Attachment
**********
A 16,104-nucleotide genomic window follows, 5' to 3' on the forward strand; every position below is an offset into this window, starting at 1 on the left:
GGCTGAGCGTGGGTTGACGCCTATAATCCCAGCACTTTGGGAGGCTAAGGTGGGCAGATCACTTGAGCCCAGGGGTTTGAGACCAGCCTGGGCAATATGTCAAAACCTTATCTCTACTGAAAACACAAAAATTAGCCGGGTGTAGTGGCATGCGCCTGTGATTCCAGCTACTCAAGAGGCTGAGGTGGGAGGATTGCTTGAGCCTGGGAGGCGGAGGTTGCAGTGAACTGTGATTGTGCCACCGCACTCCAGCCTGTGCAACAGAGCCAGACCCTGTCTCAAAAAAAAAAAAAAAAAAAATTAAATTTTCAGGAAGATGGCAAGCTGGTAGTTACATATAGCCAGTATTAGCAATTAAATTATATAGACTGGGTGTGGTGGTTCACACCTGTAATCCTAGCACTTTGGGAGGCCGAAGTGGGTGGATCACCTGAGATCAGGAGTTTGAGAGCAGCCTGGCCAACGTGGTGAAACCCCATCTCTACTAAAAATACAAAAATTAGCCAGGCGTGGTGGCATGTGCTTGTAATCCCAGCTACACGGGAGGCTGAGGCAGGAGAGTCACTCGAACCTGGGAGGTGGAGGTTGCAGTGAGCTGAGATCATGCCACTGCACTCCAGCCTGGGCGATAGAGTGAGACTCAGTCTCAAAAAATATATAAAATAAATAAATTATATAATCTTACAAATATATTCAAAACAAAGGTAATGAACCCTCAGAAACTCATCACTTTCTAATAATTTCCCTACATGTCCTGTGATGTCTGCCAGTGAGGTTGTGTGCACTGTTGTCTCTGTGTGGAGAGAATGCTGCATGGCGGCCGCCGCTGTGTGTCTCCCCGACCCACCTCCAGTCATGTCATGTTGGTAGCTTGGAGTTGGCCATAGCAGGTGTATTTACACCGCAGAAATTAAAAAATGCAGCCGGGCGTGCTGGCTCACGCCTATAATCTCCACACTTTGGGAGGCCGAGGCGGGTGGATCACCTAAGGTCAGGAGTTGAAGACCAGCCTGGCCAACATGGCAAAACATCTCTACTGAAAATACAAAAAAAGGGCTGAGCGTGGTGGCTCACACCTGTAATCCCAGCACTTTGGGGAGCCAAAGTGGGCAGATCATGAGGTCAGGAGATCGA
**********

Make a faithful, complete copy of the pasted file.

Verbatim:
A 16,104-nucleotide genomic window follows, 5' to 3' on the forward strand; every position below is an offset into this window, starting at 1 on the left:
GGCTGAGCGTGGGTTGACGCCTATAATCCCAGCACTTTGGGAGGCTAAGGTGGGCAGATCACTTGAGCCCAGGGGTTTGAGACCAGCCTGGGCAATATGTCAAAACCTTATCTCTACTGAAAACACAAAAATTAGCCGGGTGTAGTGGCATGCGCCTGTGATTCCAGCTACTCAAGAGGCTGAGGTGGGAGGATTGCTTGAGCCTGGGAGGCGGAGGTTGCAGTGAACTGTGATTGTGCCACCGCACTCCAGCCTGTGCAACAGAGCCAGACCCTGTCTCAAAAAAAAAAAAAAAAAAAATTAAATTTTCAGGAAGATGGCAAGCTGGTAGTTACATATAGCCAGTATTAGCAATTAAATTATATAGACTGGGTGTGGTGGTTCACACCTGTAATCCTAGCACTTTGGGAGGCCGAAGTGGGTGGATCACCTGAGATCAGGAGTTTGAGAGCAGCCTGGCCAACGTGGTGAAACCCCATCTCTACTAAAAATACAAAAATTAGCCAGGCGTGGTGGCATGTGCTTGTAATCCCAGCTACACGGGAGGCTGAGGCAGGAGAGTCACTCGAACCTGGGAGGTGGAGGTTGCAGTGAGCTGAGATCATGCCACTGCACTCCAGCCTGGGCGATAGAGTGAGACTCAGTCTCAAAAAATATATAAAATAAATAAATTATATAATCTTACAAATATATTCAAAACAAAGGTAATGAACCCTCAGAAACTCATCACTTTCTAATAATTTCCCTACATGTCCTGTGATGTCTGCCAGTGAGGTTGTGTGCACTGTTGTCTCTGTGTGGAGAGAATGCTGCATGGCGGCCGCCGCTGTGTGTCTCCCCGACCCACCTCCAGTCATGTCATGTTGGTAGCTTGGAGTTGGCCATAGCAGGTGTATTTACACCGCAGAAATTAAAAAATGCAGCCGGGCGTGCTGGCTCACGCCTATAATCTCCACACTTTGGGAGGCCGAGGCGGGTGGATCACCTAAGGTCAGGAGTTGAAGACCAGCCTGGCCAACATGGCAAAACATCTCTACTGAAAATACAAAAAAAGGGCTGAGCGTGGTGGCTCACACCTGTAATCCCAGCACTTTGGGGAGCCAAAGTGGGCAGATCATGAGGTCAGGAGATCGA